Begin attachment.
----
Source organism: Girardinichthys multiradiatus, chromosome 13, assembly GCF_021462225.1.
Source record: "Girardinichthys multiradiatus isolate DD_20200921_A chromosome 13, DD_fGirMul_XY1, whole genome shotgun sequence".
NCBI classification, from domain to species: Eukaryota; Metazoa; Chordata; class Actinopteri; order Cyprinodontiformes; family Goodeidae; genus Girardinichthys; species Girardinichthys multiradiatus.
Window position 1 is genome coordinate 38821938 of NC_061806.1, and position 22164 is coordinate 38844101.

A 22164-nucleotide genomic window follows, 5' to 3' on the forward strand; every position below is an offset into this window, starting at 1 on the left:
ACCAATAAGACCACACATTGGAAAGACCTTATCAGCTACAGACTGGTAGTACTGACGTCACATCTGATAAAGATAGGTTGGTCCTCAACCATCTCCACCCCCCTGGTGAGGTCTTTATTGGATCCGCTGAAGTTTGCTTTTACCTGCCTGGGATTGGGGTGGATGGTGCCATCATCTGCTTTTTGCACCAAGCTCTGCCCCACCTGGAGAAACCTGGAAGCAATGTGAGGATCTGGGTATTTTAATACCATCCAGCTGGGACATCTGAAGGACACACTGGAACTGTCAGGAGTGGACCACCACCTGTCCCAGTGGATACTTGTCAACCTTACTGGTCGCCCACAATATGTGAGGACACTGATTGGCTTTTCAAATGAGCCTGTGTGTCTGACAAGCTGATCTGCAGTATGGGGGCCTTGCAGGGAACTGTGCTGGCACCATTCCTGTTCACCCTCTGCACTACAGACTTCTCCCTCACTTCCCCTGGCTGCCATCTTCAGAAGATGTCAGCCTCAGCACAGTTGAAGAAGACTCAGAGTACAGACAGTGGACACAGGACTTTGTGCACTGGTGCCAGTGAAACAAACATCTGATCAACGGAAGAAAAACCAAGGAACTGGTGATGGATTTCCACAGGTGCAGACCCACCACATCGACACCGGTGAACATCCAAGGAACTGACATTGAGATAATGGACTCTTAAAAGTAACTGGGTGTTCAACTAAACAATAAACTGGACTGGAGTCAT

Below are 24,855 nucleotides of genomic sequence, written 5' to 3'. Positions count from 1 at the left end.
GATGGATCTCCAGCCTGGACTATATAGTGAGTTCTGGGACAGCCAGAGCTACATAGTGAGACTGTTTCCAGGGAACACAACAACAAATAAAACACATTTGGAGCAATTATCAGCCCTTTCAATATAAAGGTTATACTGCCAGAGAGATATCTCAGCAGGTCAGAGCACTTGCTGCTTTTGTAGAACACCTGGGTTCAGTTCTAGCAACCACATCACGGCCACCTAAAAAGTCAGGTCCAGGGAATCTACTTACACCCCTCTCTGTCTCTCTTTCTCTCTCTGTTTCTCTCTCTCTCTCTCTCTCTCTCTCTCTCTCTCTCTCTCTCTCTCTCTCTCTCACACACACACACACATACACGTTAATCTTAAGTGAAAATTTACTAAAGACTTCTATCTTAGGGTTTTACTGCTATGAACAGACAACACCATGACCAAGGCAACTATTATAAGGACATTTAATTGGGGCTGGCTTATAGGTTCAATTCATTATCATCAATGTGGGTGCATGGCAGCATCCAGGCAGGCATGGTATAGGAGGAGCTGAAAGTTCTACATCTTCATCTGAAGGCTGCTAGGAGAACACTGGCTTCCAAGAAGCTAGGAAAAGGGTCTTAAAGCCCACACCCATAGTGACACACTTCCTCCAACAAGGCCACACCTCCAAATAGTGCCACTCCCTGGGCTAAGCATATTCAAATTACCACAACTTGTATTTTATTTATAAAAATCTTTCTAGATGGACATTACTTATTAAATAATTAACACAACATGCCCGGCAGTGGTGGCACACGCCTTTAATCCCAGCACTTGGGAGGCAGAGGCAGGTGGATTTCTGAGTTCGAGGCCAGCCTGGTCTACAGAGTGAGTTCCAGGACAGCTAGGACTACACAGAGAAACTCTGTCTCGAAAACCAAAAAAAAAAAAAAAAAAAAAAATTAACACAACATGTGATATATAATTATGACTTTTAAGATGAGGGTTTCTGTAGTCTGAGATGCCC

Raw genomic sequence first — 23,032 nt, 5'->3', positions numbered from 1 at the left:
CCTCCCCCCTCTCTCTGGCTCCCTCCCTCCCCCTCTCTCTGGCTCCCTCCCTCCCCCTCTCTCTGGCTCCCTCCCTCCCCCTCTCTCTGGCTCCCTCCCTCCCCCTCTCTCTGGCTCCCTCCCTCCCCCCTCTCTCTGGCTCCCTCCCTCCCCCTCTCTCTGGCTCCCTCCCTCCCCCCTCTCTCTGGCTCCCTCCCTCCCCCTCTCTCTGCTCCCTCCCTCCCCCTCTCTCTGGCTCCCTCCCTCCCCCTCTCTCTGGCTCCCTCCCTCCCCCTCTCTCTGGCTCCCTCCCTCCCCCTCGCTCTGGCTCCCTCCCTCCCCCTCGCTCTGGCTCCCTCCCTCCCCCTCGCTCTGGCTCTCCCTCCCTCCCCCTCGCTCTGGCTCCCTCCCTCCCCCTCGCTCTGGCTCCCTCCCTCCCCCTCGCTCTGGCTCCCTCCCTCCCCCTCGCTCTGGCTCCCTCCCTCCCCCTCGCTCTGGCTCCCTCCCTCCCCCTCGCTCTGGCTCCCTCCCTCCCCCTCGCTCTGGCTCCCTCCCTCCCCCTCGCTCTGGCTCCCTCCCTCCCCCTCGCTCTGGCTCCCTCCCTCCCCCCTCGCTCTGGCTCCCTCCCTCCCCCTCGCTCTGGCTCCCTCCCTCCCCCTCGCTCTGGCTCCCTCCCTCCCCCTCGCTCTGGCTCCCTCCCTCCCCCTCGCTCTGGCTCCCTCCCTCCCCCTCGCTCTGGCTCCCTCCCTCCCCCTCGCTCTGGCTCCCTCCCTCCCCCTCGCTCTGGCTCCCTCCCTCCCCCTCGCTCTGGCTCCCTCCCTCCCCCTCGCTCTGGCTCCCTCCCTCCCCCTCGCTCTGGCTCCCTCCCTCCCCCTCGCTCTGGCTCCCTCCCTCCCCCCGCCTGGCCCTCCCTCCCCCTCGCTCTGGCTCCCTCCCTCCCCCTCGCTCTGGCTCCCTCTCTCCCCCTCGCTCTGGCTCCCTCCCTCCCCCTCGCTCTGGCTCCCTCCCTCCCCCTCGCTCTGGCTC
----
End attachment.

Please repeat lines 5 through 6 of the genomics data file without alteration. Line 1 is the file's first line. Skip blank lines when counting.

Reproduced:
A 22164-nucleotide genomic window follows, 5' to 3' on the forward strand; every position below is an offset into this window, starting at 1 on the left:
ACCAATAAGACCACACATTGGAAAGACCTTATCAGCTACAGACTGGTAGTACTGACGTCACATCTGATAAAGATAGGTTGGTCCTCAACCATCTCCACCCCCCTGGTGAGGTCTTTATTGGATCCGCTGAAGTTTGCTTTTACCTGCCTGGGATTGGGGTGGATGGTGCCATCATCTGCTTTTTGCACCAAGCTCTGCCCCACCTGGAGAAACCTGGAAGCAATGTGAGGATCTGGGTATTTTAATACCATCCAGCTGGGACATCTGAAGGACACACTGGAACTGTCAGGAGTGGACCACCACCTGTCCCAGTGGATACTTGTCAACCTTACTGGTCGCCCACAATATGTGAGGACACTGATTGGCTTTTCAAATGAGCCTGTGTGTCTGACAAGCTGATCTGCAGTATGGGGGCCTTGCAGGGAACTGTGCTGGCACCATTCCTGTTCACCCTCTGCACTACAGACTTCTCCCTCACTTCCCCTGGCTGCCATCTTCAGAAGATGTCAGCCTCAGCACAGTTGAAGAAGACTCAGAGTACAGACAGTGGACACAGGACTTTGTGCACTGGTGCCAGTGAAACAAACATCTGATCAACGGAAGAAAAACCAAGGAACTGGTGATGGATTTCCACAGGTGCAGACCCACCACATCGACACCGGTGAACATCCAAGGAACTGACATTGAGATAATGGACTCTTAAAAGTAACTGGGTGTTCAACTAAACAATAAACTGGACTGGAGTCAT